2. Significant boost for new and renewable energy
Korea’s solar energy facilities together produced 22 megawatts of electricity per year for over a decade leading up to the introduction of the OLNPPP. Thanks to the new policy, however, Seoul’s solar energy facilities today produce 70 megawatts of electricity, and streetlamps in Seoul are now equipped with solar energy devices. The city has significantly expanded its new and renewable energy infrastructure as well, adding a new fuel-cell power plant capable of generating 40 megawatts of electricity as well as new small hydro power plants. Further, heat generated from wastewater treatment and urban waste incinerators is being reused in districts for heating residences and buildings.
The biogas generated in the treatment of sludge is refined and purified so that it can be reused as a fuel. Sludge from dehydrated human waste is sold to thermal plants as a new fuel. These new power plants and related facilities together help Seoul reproduce energy of up to 120,000 TOE a year from waste materials.
Seoul Metro, the Agro-Fisheries and Food Corporation, and other government-affiliated institutions have also begun to recycle waste energy to meet their energy demands, using, for example, ground heat to meet air conditioning and heating needs. The new energy initiatives in these public institutions have pushed down energy consumption by 260,000 TOE a year.
3. Institutional reforms and structural changes as energy solutions
Seoul introduced and reinforced Green Building Design Criteria, which obligates new large public and commercial buildings to adopt various energy-saving measures in their designs and construction, with the goal of reducing the energy demand of these buildings by 352,000 TOE a year. Seoul now also requires that existing buildings install better insulators and window frames to minimize energy and heat losses, and provides subsidies for repair and renovation of welfare facilities and low-income households for greater energy efficiency. The city, moreover, mandated energy assessments of 1,400 or so small buildings to identify and eliminate causes of energy waste.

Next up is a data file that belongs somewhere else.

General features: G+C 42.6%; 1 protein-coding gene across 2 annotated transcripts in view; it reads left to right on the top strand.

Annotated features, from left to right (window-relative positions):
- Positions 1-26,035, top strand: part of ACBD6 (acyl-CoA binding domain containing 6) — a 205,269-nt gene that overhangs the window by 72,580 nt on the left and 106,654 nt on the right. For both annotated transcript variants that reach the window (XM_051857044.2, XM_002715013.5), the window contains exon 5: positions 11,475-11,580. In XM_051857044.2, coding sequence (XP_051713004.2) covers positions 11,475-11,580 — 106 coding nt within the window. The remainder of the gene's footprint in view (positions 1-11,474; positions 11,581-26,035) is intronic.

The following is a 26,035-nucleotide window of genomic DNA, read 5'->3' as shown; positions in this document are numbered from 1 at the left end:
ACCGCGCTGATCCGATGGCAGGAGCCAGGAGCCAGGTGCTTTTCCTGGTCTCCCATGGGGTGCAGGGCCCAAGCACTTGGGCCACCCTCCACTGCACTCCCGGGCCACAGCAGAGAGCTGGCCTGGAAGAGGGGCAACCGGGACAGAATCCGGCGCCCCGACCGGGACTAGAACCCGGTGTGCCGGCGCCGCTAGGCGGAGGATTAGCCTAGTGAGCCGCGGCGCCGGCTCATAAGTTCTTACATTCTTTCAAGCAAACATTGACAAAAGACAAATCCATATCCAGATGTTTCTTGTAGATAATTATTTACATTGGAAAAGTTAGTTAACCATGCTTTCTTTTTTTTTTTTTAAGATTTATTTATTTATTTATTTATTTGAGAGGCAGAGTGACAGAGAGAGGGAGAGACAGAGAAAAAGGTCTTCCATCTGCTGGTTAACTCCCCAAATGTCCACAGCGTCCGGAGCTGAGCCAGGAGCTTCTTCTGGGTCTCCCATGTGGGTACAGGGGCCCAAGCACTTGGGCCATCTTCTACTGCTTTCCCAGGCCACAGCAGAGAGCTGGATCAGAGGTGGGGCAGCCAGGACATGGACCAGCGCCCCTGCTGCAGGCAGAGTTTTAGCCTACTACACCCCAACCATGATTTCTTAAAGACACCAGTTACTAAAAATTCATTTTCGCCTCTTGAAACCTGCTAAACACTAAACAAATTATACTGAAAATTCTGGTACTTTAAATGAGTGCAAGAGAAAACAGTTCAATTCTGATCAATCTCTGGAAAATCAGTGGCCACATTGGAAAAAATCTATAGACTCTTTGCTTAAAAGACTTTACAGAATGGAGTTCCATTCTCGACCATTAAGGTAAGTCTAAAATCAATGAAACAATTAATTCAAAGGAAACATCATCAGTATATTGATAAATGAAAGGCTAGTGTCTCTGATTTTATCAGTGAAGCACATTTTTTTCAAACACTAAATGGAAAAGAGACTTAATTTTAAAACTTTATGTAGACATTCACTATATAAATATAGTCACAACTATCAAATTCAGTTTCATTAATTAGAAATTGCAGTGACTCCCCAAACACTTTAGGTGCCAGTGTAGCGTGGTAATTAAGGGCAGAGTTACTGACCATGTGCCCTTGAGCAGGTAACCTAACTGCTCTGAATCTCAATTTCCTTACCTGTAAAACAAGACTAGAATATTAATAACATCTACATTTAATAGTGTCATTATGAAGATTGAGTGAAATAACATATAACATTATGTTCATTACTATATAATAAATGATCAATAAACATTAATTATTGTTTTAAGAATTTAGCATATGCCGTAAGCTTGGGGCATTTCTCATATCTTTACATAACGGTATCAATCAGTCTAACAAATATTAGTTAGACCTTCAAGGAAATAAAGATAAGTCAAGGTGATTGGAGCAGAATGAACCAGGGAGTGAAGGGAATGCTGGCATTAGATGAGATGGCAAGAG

The success of the energy-efficient LED light bulb distribution project can be attributed in large part to extensive investment and participation by the public sector. The project resulted in the replacement of 950,000 light bulbs throughout the city, including those in public buildings and on roads. The private sector matched this by replacing 5.84 million light bulbs with LED bulbs. The project on the whole has helped Seoul save energy in the amount of 199,000 TOE a year.
Seoul further reduced energy consumption by 123,000 TOE by promoting car sharing, banning the idling of car engines, providing car-scrapping subsidies for aged diesel cars, and distributing eco-driving devices. These institutional and fundamental changes have helped to create a new energy-efficient structure, which has helped to push down energy consumption in the city by 870,000 TOE a year.
4. Supporting daily energy-saving practices
The Eco-Mileage Program, intended to cut down energy consumption in households and small businesses by 5 percent, originally had 500,000 or so participants prior to the introduction of the OLNPPP. By June 2014, however, the number of participants had multiplied to 1.68 million, thus helping the city to reduce energy consumption by 450,000 TOE a year. Citizens also began to turn daily wastes—including cooking oil—into new sources of energy, thereby further saving 70,000 TOE. Keeping indoor temperatures at an even level further led to pushing down energy demand by 320,000 TOE. Moreover, 93 public organizations in Seoul have voluntarily adopted their own energy-saving goals and objectives, together saving 55,000 TOE a year. These daily practices help Seoul reduce energy consumption by 910,000 TOE a year.